3-rx.comCustomer Support
HomeAbout UsFAQContactHelp
News Center
Health Centers
Medical Encyclopedia
Drugs & Medications
Diseases & Conditions
Medical Symptoms
Med. Tests & Exams
Surgery & Procedures
Injuries & Wounds
Diet & Nutrition
Special Topics

\"$alt_text\"');"); } else { echo"\"$alt_text\""; } ?>

You are here : 3-RX.com > Medical Encyclopedia > Diseases and Conditions > Acne
      Category : Health Centers > Skin Conditions


Alternate Names : Acne Vulgaris, Pimples

Overview, Causes, & Risk Factors | Symptoms & Signs | Diagnosis & Tests | Prevention & Expectations | Treatment & Monitoring

Acne is a common skin condition in which the hair follicles become clogged with sebum. The hair follicles are the openings around the hair shaft, and sebum is the oil produced by the glands within the follicle. The clogged follicles cause pimples and inflamed infected abscesses, or collections of pus.

What is going on in the body?

Acne tends to develop in teenagers because of an interaction among hormones, sebum, and bacteria. During puberty, the glands in the skin produce excessive sebum. In acne-prone skin, the sebum and dead skin cells clog the hair follicles and form comedones, or clogged pores.

What are the causes and risks of the condition?

Acne is caused by 4 factors:

  • hormones, particularly the hormone called androgen
  • increased production of sebum, the oily substance within the hair follicles
  • changes in the lining of the hair follicles
  • bacteria, including organisms that normally live on the skin surface. When these bacteria are trapped within the hair follicles, they can cause infections and inflame the follicles.
  • Virtually every adolescent experiences some comedones. Generally, acne starts at about age 10 to 13, and lasts for 5 to 10 years. Around the age of 14 or 15, 40% of adolescents have acne that is serious enough to require a visit to a healthcare provider. Acne occurs in both male and female adolescents, but males are more likely to have a severe form of acne. Some people develop acne for the first time as an adult.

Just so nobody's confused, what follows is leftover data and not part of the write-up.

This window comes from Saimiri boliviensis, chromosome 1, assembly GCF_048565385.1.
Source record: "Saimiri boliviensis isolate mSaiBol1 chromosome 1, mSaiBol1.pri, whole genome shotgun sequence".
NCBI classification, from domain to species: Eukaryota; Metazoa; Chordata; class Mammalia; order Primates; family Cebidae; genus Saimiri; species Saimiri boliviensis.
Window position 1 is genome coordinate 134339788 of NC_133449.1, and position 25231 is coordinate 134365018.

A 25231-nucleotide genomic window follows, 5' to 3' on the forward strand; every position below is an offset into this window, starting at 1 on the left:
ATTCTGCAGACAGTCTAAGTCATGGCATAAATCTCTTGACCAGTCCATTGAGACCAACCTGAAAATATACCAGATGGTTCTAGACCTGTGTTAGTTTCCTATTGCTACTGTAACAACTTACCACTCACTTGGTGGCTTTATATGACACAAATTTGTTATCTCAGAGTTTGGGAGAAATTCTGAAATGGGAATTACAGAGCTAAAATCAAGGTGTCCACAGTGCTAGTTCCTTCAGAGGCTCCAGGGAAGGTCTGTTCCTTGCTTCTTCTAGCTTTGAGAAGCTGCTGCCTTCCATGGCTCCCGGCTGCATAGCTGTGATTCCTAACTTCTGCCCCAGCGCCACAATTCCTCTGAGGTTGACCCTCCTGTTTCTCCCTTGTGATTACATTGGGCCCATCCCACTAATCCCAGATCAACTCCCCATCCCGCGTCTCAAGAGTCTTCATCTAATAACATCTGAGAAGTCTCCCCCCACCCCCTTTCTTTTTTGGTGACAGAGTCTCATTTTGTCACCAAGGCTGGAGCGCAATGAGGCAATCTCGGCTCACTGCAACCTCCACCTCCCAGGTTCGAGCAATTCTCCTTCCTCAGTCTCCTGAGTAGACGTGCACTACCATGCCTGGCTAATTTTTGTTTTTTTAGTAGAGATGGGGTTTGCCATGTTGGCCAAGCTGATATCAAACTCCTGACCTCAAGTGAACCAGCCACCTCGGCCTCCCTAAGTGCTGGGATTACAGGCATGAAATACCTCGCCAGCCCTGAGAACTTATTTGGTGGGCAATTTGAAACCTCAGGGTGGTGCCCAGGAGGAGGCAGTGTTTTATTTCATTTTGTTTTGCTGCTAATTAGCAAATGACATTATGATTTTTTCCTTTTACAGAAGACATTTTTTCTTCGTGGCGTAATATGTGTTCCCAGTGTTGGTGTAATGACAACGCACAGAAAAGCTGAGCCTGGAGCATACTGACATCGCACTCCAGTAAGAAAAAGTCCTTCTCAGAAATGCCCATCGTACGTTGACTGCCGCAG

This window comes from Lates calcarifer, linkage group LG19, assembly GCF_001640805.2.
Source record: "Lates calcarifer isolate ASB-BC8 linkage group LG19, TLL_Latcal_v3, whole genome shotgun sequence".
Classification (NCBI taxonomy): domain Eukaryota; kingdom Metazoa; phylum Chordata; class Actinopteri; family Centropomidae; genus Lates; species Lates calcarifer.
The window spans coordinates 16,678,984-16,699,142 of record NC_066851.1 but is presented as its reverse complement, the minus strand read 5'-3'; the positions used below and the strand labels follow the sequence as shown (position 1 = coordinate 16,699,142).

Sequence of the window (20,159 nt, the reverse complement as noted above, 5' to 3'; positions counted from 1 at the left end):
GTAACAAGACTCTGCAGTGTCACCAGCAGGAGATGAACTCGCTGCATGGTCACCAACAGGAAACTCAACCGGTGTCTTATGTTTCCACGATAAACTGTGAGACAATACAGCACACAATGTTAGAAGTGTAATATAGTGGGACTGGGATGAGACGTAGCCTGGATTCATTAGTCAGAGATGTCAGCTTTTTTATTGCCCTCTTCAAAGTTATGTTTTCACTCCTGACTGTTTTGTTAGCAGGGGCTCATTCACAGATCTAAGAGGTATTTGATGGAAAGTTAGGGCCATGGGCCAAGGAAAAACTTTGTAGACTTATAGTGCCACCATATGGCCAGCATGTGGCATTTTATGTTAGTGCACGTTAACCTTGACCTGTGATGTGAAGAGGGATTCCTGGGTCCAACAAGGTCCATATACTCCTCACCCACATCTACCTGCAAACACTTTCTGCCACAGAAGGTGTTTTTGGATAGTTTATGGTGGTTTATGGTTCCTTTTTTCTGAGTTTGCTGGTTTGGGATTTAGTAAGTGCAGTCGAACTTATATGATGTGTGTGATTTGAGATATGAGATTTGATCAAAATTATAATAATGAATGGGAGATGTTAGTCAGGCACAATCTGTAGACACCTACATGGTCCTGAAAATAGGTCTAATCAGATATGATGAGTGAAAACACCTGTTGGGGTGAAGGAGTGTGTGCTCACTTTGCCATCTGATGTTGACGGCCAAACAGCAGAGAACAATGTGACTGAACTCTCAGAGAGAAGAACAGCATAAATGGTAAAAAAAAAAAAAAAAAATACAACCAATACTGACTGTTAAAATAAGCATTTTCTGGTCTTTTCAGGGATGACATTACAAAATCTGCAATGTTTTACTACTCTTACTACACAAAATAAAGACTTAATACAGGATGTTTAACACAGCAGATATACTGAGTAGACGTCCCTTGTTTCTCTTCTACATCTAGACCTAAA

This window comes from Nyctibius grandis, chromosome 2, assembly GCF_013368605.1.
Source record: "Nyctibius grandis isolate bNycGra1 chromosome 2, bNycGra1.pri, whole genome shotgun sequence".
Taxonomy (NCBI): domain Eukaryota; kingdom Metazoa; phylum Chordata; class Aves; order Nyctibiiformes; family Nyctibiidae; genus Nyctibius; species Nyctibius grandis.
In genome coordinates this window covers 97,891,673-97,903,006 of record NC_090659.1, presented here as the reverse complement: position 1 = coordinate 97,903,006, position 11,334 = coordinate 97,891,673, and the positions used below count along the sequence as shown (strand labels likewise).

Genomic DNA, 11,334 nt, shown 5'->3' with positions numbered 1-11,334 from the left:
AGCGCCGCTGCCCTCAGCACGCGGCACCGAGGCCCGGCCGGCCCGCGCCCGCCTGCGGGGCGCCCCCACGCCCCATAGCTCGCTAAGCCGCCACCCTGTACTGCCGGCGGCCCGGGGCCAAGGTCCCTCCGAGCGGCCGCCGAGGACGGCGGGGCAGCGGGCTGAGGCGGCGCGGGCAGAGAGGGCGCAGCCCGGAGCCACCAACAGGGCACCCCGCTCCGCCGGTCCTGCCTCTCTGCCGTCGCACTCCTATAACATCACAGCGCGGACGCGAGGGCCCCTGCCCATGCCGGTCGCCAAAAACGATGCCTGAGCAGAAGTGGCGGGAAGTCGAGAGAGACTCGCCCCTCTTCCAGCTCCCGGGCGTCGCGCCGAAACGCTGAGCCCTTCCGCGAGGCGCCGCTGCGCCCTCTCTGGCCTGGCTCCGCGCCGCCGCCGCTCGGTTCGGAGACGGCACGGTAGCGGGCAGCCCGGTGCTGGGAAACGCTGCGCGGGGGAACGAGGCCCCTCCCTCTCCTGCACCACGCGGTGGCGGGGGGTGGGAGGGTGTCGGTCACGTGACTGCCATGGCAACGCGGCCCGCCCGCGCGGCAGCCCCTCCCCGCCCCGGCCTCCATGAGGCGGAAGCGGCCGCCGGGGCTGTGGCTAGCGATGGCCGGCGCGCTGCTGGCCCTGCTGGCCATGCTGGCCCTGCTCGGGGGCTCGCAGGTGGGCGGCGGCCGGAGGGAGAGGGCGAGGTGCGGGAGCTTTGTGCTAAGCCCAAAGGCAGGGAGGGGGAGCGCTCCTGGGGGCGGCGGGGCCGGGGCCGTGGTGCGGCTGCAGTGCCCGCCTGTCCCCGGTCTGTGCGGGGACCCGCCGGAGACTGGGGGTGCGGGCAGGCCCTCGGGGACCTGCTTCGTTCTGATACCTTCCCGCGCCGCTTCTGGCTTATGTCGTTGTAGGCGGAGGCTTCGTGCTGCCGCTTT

Certain forms of acne tend to run in families. If an adolescent's parents or older siblings have severe acne, the adolescent has a higher risk of developing severe acne.

    Risk factors for development or worsening of acne include the following:

  • makeup and skin care products, which can clog the hair follicles
  • menstrual cycles in females. A female is more likely to have flare-ups of acne around the time of her period, when her glands are more sensitive to the hormone androgen.
  • airborne grease, such as in a fast-food restaurant
  • routine exposure to products, such as motor oil in an automotive shop
  • rubbing and friction of the skin by hair, clothing, or sporting equipment


    Next section


    Acne: Symptoms & Signs

    Author: Lynn West, MD
    Reviewer: Eileen McLaughlin, RN, BSN
    Date Reviewed: 07/27/01

    \"$alt_text\"');"); } else { echo"\"$alt_text\""; } ?>

    Home | About Us | FAQ | Contact | Advertising Policy | Privacy Policy | Bookmark Site